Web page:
The second big plus is that modern industrialisation and business methods have reduced the prices of a wide range of consumer goods. Complicated items like modern cars and computers would be unaffordable for many if they were made in old-fashioned labour-intensive factories. Smartphones would not exist. There is no doubt that “cheap manufacturing” has changed our lives for the better and even the poor have benefited, as the increasing use of cellphones proves.
Where does this leave us in South Africa? Well, it leaves us with a 27.5% unemployment rate and no plans to adapt to a changing world. We have a dysfunctional Department of Labour (as the Auditor-General has confirmed) and job summits which raise hopes but offer no solutions for the real problems.
We have to ask the tough questions. What is the difference between a country like Germany which has an unemployment rate of 3.4% (even after the borders were opened and nearly a million migrants poured into the country) and South Africa with 27.5% of the population out of work and this includes almost half our youth? The answer is one word – education. And education, despite its more than fair share of the national budget, has been a failure. The standards achieved are way below par.
In my view there are two reasons for this. One is that the teachers’ trade unions have far too much say in our schools and the other is that we have got our priorities wrong. So there are just two things I would do to fix the problem – bring back school inspectors and base the decisions on where to spend the tertiary education budget on the country’s needs and not student demands for popular university courses. In other words, confine free university education to the STEM fields, science, technology, engineering and maths. That’s where the jobs are created.
There are other important subjects but a modern economy is built on these hard sciences. If you look at countries that have been spectacularly successful over the last 50 years or so you will see a huge bias towards the STEM subjects in their education systems. Think Japan, Germany, South Korea, India and China.
That is the long-term solution to the unemployment problem but we need urgent measures that will produce quick results. Our population is growing faster than our economy. Government attempts to produce the right skills like the Sector Education and Training Authorities have been expensive failures.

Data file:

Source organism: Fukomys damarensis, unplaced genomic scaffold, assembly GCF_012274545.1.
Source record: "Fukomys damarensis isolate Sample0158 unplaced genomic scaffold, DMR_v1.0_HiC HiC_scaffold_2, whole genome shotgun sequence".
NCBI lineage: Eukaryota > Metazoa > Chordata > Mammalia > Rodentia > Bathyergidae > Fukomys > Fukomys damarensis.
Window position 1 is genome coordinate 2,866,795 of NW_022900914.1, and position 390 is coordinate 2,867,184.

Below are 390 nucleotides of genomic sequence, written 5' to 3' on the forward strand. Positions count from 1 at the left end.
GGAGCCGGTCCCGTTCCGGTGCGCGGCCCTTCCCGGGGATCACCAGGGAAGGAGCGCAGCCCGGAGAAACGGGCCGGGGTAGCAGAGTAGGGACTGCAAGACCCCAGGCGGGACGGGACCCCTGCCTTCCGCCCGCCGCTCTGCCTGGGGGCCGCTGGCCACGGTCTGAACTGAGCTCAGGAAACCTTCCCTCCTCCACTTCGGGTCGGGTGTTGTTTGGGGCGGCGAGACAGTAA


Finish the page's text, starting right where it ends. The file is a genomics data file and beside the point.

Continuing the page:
There is now no option but to turn to the private sector. President Cyril Ramaphosa has admitted that the future lies in partnerships with business and our new Minister of Finance has stated very clearly that the wall between the private and public sectors will be demolished. This is a refreshing change in attitude but it is not enough.
What we need now is a summit on how to help businesses to grow, especially small businesses. The summit’s job should be to identify every bit of legislation that is slowing us down, all the unnecessary hurdles business has to vault and to find ways to make it easier to start small businesses and help them grow.
A number of the obstacles have already been identified like mining legislation that discouraged new exploration, the ridiculous visa and birth certificate regulations that came as a body blow to the tourist industry, one of the areas which really does create jobs, the ban on high cube shipping containers by the transport authorities that could cost agriculture and the transport industry many, many millions of rand. I have no doubt that the summit would find many more obstacles that could easily be removed.
The next thing to do would be to send delegations to Rwanda and Kenya to find out how they have managed to make it easier to start new businesses and create conditions for them to prosper.
The beauty of this approach is that it costs nothing or very little and it should produce quick results. It eases the task of regulators, reduces red tape and all the delays and frustrations that go with it and it increases business confidence, an essential requirement for investment and growth. And it is economic growth that will produce the jobs, particularly in the service industries. What’s to lose? DM